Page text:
My Food Photography Gear | Camera, Lens & Image Processing PC

It’s been a year since I did my last post on my Food Photography Journey.

In the year gone by, lot has changed – my skill set, styling, composition, creation and recently my gear. Yes, I finally took the plunge and bought my first dSLR. The first few shots from which I posted last week.

IMG_0040My confidence grew in last one year so did the acknowledgement for my work and capability. I got numerous comments on quality of photography, which were almost always accompanied with the disbelief that I was using a P&S.

I even started Revisiting: Through the Lens Series, where I re-shot my own earlier dishes with better knowledge but using the same camera.

Roasted Banana Ice cream with Lemon Caramel Sauce | #leftover

Roasted Banana Ice cream with Lemon Caramel Sauce | #leftover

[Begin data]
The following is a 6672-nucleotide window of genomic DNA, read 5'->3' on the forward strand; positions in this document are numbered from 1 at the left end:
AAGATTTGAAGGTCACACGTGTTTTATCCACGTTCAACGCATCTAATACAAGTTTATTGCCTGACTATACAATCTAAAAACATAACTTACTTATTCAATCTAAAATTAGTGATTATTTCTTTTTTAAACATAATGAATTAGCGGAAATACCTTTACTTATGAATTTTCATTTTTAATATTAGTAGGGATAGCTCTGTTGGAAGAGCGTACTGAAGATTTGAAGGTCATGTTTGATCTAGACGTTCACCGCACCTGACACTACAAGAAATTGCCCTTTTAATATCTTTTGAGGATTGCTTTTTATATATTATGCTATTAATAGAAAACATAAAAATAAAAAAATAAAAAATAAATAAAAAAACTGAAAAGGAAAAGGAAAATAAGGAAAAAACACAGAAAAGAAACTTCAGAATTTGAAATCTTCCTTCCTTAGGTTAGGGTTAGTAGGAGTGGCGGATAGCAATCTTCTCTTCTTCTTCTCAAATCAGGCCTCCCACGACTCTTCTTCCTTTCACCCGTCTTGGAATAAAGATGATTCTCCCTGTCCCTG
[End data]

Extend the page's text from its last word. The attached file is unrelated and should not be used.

2 weeks ago after seeing shots of Roasted Banana Icecream with Lemon Caramel Sauce, I was approached by a professional photographer to do a commercial Ice cream shoot with him.

I couldn’t take up the assignment but yes it did brought home the fact that I need to upgrade to a dSLR.

It was time to get out of my comfort zone of using a P&S and move onto the next level.

My Food Photography Gear | Camera, Lens & Image Processing PC

My Food Photography Gear | Camera, Lens & Image Processing PC

Once the decision was taken, the rest of it was easy. In 3 hours I had the dSLR, lens as well as a good configuration PC suitable for image processing ordered. Whoa!!

Each and every item was thought of, accounted for and calculated for before buying. I have been researching what I wanted, what was suitable and what I could afford for last 18 months.

My Food Photography Gear | Camera, Lens & Image Processing PC

My Food Photography Gear | Camera, Lens & Image Processing PC

I will list few thoughts & reasons on what I chose and why. I am hoping that some day some of you will be in my position and this post would be able to help you make the right choices or at least give you some food for thought.